“The Part of Me that Dreams is Gypsy”: Rural Space, Place and Performance in Peaky Blinders (BBC, 2013-Present)

Larke-Walsh, George S. (2018) “The Part of Me that Dreams is Gypsy”: Rural Space, Place and Performance in Peaky Blinders (BBC, 2013-Present). In: Literature Film Association Annual Conference, Nov 29 - Dec 1, 2018, New Orleans, LA, USA.

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Abstract

This paper will explore the presentation of space and place in the BBC TV series Peaky Blinders through its presentation of the Shelby family’s gypsy heritage and rural space. The intention is to explore the romance inherent in this characterization, how it suggests a yearning for a lost pre-industrial English identity and how that identity that remains steadfastly out of reach.

The Shelby’s violent and criminal class identity is forged within the industrial landscape of Small Heath, Birmingham, but their ethnic heritage includes a romanticized connection to the rural gypsy. Both identities are continually used in the series to promote their marginalized position in society. They are representatives of the working poor trapped in a hellish industrial environment, but they are also representative of an ancient community who exist on the borders of society, free to roam the intricate waterways and lanes of new and old England; an identity separate from modern society, but with a traceable and valuable bloodline. In reality, Romany are a distinct cultural group, but as a romantic concept the gypsy has long reflected an Englishness that yearns for “self-definition that returns to the countryside for its validation (Houghton-Walker, 2014: 37). The character of the gypsy appears in British literature, specifically of the Romantic period, as a figure that reflects the rural heart England, unconfined by industrialism, laws and domesticity. Consequently, the Shelby’s dual identity not only allows them to be working class heroes, but also connects them to a romanticized and pure national identity pre-modernity and seemingly untainted by multicultural influences. Throughout the series the gypsies, boatmen and tinkers are presented as extended family. When the Shelby family fights, they fight to preserve this romanticized heritage.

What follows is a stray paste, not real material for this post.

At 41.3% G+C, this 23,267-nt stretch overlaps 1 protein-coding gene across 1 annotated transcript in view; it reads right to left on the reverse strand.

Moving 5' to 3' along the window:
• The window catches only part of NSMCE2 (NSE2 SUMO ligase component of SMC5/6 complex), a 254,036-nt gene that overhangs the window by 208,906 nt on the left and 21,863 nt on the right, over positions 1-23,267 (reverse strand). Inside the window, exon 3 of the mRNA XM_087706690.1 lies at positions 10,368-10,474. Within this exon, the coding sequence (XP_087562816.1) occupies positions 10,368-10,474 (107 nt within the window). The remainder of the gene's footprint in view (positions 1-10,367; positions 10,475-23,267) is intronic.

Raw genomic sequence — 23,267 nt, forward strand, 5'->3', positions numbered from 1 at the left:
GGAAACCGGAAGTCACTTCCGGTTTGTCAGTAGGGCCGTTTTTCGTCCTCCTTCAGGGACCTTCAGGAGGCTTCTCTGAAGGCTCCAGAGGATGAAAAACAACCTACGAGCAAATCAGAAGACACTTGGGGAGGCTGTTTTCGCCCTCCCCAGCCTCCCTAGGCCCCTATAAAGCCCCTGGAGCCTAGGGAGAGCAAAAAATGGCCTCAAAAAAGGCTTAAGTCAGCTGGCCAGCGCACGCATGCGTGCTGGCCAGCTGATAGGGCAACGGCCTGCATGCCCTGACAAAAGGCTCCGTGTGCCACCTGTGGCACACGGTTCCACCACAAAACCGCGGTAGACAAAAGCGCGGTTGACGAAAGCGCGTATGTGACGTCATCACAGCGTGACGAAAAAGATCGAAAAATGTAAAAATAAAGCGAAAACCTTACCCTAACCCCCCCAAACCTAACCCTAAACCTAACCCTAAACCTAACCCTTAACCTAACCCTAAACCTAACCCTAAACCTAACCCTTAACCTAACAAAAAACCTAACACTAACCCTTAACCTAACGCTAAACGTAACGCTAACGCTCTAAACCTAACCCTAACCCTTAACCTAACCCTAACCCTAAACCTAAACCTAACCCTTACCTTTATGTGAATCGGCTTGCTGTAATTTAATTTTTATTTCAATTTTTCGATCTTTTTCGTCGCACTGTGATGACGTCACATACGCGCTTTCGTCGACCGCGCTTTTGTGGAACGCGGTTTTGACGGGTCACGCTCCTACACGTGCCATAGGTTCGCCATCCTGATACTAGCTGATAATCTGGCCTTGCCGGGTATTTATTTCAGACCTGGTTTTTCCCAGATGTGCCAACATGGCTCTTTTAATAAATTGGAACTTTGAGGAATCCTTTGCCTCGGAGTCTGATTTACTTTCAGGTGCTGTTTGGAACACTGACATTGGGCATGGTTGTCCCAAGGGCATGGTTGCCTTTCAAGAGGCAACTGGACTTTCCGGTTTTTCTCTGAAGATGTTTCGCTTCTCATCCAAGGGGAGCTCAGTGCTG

In his work on British social realist cinema, Andrew Higson (1996) reminds us “it is not just that the character is in the landscape, but that the landscape becomes part of the character” (144). It is specifically the contrast between urban industrial and rural idyllic landscapes that has dominated and connected space, place and performance across many aspects of British culture. Peaky Blinders is a stylized portrait of both landscapes in the early twentieth century where rural spaces have a contradictory role; they represent not only nostalgia for nationalism and the family’s journey to affluence but also all the weaknesses within those sentiments. Therefore, for the Blinders rural England is both a place of validation and of dread.

Item Type: Conference or Workshop Item (Paper)
Subjects: Media > Cinema and Film
Media > Film
Divisions: Faculty of Arts and Creative Industries > School of Media and Communications
Depositing User: George Larke-Walsh
Date Deposited: 28 Jan 2021 10:15
Last Modified: 28 Jan 2021 10:15
URI: http://sure.sunderland.ac.uk/id/eprint/13055

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